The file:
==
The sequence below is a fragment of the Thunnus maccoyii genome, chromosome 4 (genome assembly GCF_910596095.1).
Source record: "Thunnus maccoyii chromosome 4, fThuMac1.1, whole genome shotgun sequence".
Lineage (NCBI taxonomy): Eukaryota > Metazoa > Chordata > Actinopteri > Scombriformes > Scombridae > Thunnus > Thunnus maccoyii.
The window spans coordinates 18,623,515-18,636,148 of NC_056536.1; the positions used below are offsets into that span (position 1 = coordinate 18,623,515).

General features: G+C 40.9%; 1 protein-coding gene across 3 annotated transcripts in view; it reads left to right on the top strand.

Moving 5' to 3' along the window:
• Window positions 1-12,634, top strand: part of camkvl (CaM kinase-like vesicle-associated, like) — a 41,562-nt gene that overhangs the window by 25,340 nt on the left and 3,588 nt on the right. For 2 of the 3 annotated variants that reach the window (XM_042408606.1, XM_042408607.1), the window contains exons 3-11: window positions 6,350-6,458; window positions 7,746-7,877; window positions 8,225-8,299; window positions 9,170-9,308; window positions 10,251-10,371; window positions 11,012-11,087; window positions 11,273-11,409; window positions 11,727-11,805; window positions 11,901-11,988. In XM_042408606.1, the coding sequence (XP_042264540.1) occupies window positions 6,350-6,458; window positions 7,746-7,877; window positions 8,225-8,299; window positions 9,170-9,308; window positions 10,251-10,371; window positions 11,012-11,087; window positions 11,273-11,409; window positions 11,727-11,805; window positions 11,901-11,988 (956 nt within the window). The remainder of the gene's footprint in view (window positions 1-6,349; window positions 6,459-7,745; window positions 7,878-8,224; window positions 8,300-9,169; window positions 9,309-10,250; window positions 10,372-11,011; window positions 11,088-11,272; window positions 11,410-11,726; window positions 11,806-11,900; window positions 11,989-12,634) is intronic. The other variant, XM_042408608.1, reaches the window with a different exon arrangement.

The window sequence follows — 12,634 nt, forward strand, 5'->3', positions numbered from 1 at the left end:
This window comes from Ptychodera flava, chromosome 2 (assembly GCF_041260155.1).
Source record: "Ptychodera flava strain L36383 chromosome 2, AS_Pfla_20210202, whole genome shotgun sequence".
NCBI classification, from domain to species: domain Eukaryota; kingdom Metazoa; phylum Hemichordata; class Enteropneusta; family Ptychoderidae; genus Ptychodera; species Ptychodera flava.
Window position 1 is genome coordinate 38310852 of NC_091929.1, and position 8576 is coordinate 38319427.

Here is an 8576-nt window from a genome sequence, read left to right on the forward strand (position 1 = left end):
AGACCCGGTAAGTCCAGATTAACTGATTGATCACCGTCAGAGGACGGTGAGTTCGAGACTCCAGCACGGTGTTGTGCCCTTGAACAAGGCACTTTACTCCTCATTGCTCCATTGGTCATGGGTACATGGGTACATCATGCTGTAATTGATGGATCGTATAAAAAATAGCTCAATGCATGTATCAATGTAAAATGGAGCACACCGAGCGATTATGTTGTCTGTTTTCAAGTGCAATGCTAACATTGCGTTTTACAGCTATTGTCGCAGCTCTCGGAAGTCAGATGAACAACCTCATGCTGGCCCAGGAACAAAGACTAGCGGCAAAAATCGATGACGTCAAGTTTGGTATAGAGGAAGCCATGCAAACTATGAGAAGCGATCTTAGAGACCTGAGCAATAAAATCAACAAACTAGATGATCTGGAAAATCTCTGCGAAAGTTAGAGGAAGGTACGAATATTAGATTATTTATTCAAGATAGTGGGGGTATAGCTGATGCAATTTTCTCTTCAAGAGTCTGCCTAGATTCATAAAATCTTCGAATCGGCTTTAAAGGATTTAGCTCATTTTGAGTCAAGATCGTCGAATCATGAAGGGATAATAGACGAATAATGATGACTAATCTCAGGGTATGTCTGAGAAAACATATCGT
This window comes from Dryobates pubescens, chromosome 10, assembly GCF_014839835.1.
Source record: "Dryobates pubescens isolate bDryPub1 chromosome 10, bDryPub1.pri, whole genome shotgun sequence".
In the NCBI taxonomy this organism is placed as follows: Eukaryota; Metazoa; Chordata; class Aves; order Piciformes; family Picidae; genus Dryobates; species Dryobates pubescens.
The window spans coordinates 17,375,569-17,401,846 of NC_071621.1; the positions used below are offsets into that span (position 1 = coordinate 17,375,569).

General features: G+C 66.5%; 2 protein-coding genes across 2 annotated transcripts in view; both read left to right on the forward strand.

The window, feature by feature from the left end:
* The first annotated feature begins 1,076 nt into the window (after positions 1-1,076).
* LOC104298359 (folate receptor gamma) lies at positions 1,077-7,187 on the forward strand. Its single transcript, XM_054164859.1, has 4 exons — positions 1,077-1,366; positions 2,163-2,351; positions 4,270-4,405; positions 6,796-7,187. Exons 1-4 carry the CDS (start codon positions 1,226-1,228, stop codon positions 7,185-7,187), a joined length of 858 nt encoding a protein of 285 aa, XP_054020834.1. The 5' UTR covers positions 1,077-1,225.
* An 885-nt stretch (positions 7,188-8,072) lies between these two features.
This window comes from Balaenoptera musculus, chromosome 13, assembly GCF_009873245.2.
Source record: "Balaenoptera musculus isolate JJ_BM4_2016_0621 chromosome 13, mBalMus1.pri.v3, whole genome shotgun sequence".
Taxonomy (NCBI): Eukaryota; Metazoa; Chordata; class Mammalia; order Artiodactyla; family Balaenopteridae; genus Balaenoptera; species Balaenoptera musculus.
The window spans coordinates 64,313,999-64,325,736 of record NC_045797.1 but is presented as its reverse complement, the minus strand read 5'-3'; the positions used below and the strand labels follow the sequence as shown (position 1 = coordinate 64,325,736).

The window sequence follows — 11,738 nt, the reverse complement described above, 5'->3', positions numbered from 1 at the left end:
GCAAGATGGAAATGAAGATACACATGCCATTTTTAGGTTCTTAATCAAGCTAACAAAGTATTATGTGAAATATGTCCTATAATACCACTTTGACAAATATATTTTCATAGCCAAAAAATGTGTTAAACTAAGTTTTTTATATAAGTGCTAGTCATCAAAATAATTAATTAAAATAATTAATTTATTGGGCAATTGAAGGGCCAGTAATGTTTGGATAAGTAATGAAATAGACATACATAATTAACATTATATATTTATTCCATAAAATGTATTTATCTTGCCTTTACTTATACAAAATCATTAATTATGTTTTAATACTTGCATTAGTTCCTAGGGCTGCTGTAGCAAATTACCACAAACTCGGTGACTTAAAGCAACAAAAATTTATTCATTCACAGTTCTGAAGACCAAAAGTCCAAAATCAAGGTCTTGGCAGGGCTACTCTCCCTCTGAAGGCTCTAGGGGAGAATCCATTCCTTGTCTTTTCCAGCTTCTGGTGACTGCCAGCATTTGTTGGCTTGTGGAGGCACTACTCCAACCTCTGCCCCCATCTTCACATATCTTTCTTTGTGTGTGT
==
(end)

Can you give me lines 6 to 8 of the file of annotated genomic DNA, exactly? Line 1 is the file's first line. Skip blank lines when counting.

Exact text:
Moving 5' to 3' along the window:
• Window positions 1-12,634, top strand: part of camkvl (CaM kinase-like vesicle-associated, like) — a 41,562-nt gene that overhangs the window by 25,340 nt on the left and 3,588 nt on the right. For 2 of the 3 annotated variants that reach the window (XM_042408606.1, XM_042408607.1), the window contains exons 3-11: window positions 6,350-6,458; window positions 7,746-7,877; window positions 8,225-8,299; window positions 9,170-9,308; window positions 10,251-10,371; window positions 11,012-11,087; window positions 11,273-11,409; window positions 11,727-11,805; window positions 11,901-11,988. In XM_042408606.1, the coding sequence (XP_042264540.1) occupies window positions 6,350-6,458; window positions 7,746-7,877; window positions 8,225-8,299; window positions 9,170-9,308; window positions 10,251-10,371; window positions 11,012-11,087; window positions 11,273-11,409; window positions 11,727-11,805; window positions 11,901-11,988 (956 nt within the window). The remainder of the gene's footprint in view (window positions 1-6,349; window positions 6,459-7,745; window positions 7,878-8,224; window positions 8,300-9,169; window positions 9,309-10,250; window positions 10,372-11,011; window positions 11,088-11,272; window positions 11,410-11,726; window positions 11,806-11,900; window positions 11,989-12,634) is intronic. The other variant, XM_042408608.1, reaches the window with a different exon arrangement.

The window sequence follows — 12,634 nt, forward strand, 5'->3', positions numbered from 1 at the left end: